A systematic review by Falagas et al. of 17 controlled clinical trials comparing antibiotics with placebo in treating acute sinusitis found that:
Sixteen studies (n = 2648) showed that antibiotic therapy significantly improved cure rates 7-15 days after starting therapy (OR 1.64; 95% CI 1.35-2.00)
However, researchers in this study concluded that the benefits of antibiotics were relatively small compared to placebo given that the proportion of patients recovering was relatively similar in the antibiotic group compared to placebo (77.2% vs. 67.8%)

Rosenfeld et al. in their study found that:
The cure rate in the first 7-15 days after therapy did not differ significantly between patients who received antibiotics compared with placebo (91% vs. 86%)
Antibiotic therapy is needed for 11-15 patients to demonstrate the benefits of antibiotics in 1 person.
The duration of the pain and symptoms of ABS-related diseases is not related to initial management (observation of symptoms in 7 days without antibiotics vs. administration of antibiotics during clinical diagnosis)
There is currently no clinical evidence to suggest that increasing age, history of allergic rhinitis, or elderly patients are predictors of the benefits of antibiotics in the case of ABS.

Risks of Antibiotics Administration in Acute Sinusitis

Some randomized controlled clinical trials show an increased risk of unexpected events from antibiotics, compared with placebo, in the case of ABS.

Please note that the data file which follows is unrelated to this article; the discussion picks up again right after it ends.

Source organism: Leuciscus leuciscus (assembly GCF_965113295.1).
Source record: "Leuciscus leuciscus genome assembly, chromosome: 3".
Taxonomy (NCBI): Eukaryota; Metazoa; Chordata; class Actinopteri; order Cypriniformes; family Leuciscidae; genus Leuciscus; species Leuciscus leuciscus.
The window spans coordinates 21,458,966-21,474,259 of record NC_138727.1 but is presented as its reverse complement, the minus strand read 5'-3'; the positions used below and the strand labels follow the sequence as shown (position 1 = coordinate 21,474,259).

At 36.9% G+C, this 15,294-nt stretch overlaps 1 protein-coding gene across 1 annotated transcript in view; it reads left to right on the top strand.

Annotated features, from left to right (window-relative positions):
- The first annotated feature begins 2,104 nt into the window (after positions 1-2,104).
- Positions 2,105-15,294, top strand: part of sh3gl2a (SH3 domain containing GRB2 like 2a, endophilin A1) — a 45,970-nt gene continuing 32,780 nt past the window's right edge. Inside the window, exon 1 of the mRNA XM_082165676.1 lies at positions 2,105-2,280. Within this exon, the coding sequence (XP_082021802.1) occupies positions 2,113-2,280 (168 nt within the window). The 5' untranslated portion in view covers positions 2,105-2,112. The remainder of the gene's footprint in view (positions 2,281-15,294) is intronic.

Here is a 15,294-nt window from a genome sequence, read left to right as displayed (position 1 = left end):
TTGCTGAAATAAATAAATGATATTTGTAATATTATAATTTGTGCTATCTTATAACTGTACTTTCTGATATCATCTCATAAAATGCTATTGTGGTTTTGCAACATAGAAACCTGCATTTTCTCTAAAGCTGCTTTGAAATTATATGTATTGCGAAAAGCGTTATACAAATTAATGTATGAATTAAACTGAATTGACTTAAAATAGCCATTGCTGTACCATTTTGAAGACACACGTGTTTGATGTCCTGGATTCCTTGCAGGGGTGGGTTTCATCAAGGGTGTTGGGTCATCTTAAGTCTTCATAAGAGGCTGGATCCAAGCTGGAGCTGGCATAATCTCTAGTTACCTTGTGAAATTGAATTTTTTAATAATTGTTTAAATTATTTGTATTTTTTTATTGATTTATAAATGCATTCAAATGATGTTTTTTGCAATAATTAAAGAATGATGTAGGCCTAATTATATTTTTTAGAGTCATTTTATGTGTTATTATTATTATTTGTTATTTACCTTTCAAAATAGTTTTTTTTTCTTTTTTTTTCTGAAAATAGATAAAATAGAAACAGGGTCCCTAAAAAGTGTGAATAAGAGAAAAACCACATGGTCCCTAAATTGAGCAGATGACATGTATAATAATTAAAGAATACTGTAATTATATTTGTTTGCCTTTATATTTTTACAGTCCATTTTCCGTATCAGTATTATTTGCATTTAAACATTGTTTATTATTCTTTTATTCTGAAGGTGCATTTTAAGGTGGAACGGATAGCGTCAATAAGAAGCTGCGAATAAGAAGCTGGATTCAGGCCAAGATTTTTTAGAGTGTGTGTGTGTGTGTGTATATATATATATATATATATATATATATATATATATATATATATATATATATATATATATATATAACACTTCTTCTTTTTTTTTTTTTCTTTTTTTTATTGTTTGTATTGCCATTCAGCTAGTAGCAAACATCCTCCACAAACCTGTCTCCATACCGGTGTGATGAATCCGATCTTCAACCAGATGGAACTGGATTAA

Unexpected event rates for various types of antibiotics used in SBA therapy vary greatly between 8-59% and depend on the type of antibiotic used.
The most frequent unexpected event is related to the gastrointestinal tract. However, patients with ABS who receive antibiotics can also experience skin rashes, vaginal yeast infections, headaches, and dizziness.
Giving antibiotics increases the rate of unexpected events by 10-12% compared with placebo with OR 1.8-2.1
Although the administration of antibiotics was associated with an increase in unexpected events, there was no difference between the groups of patients who received antibiotics and placebo in terms of the drop-out rate (1.5%) of the study.
However, in various studies on the monitoring of antibiotic side effects in acute sinusitis therapy studies, it should be noted that less than half of the studies show a standard reporting system for antibiotic side effects. Thus, it is still possible that the unexpected event level of antibiotic use in ABS therapy is the same or exceeds the benefits of the treatment itself.

Clinical diagnosis to distinguish ABS from AVS is the primary key in the initial consideration of whether or not antibiotic therapy is needed in handling ABS cases
The administration of antibiotics shows little benefit compared to placebo in the treatment of ABS, especially in terms of improvement of clinical symptoms decreasing the risk of treatment failure
There is an increased risk of unexpected events from antibiotics compared to placebo in ABS patients by 10-12%
The level of unexpected events varies greatly for each type of antibiotic used in ABS therapy
Gastrointestinal symptoms, skin rashes, vaginal yeast infections, and headaches are common side effects of antibiotics
Until now, monitoring of side effects from the use of antibiotics in ABS is still limited